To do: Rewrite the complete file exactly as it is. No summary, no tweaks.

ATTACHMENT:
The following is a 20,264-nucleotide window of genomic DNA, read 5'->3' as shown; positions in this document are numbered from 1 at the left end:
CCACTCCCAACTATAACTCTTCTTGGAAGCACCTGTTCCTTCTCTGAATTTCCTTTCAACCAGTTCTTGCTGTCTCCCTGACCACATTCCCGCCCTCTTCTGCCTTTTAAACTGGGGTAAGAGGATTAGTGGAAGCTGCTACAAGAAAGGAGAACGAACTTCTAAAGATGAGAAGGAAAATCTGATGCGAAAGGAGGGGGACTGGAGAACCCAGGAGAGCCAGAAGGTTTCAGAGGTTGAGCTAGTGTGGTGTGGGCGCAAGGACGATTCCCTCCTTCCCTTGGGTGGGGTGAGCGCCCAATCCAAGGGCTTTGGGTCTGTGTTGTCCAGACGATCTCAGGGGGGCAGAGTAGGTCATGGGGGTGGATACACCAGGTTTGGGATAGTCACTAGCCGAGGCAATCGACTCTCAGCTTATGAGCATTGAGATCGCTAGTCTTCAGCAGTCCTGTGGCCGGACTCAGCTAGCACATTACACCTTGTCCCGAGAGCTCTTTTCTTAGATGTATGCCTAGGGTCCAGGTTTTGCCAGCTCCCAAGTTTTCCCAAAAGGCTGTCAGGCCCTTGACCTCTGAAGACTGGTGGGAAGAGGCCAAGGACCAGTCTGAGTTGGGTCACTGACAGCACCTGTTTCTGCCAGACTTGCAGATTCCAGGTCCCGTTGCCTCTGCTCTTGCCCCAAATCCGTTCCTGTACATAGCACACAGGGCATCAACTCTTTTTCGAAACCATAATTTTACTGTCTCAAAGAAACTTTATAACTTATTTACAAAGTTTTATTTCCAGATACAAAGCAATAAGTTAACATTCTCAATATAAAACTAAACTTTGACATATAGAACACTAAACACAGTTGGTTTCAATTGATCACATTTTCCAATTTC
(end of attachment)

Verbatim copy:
The following is a 20,264-nucleotide window of genomic DNA, read 5'->3' as shown; positions in this document are numbered from 1 at the left end:
CCACTCCCAACTATAACTCTTCTTGGAAGCACCTGTTCCTTCTCTGAATTTCCTTTCAACCAGTTCTTGCTGTCTCCCTGACCACATTCCCGCCCTCTTCTGCCTTTTAAACTGGGGTAAGAGGATTAGTGGAAGCTGCTACAAGAAAGGAGAACGAACTTCTAAAGATGAGAAGGAAAATCTGATGCGAAAGGAGGGGGACTGGAGAACCCAGGAGAGCCAGAAGGTTTCAGAGGTTGAGCTAGTGTGGTGTGGGCGCAAGGACGATTCCCTCCTTCCCTTGGGTGGGGTGAGCGCCCAATCCAAGGGCTTTGGGTCTGTGTTGTCCAGACGATCTCAGGGGGGCAGAGTAGGTCATGGGGGTGGATACACCAGGTTTGGGATAGTCACTAGCCGAGGCAATCGACTCTCAGCTTATGAGCATTGAGATCGCTAGTCTTCAGCAGTCCTGTGGCCGGACTCAGCTAGCACATTACACCTTGTCCCGAGAGCTCTTTTCTTAGATGTATGCCTAGGGTCCAGGTTTTGCCAGCTCCCAAGTTTTCCCAAAAGGCTGTCAGGCCCTTGACCTCTGAAGACTGGTGGGAAGAGGCCAAGGACCAGTCTGAGTTGGGTCACTGACAGCACCTGTTTCTGCCAGACTTGCAGATTCCAGGTCCCGTTGCCTCTGCTCTTGCCCCAAATCCGTTCCTGTACATAGCACACAGGGCATCAACTCTTTTTCGAAACCATAATTTTACTGTCTCAAAGAAACTTTATAACTTATTTACAAAGTTTTATTTCCAGATACAAAGCAATAAGTTAACATTCTCAATATAAAACTAAACTTTGACATATAGAACACTAAACACAGTTGGTTTCAATTGATCACATTTTCCAATTTC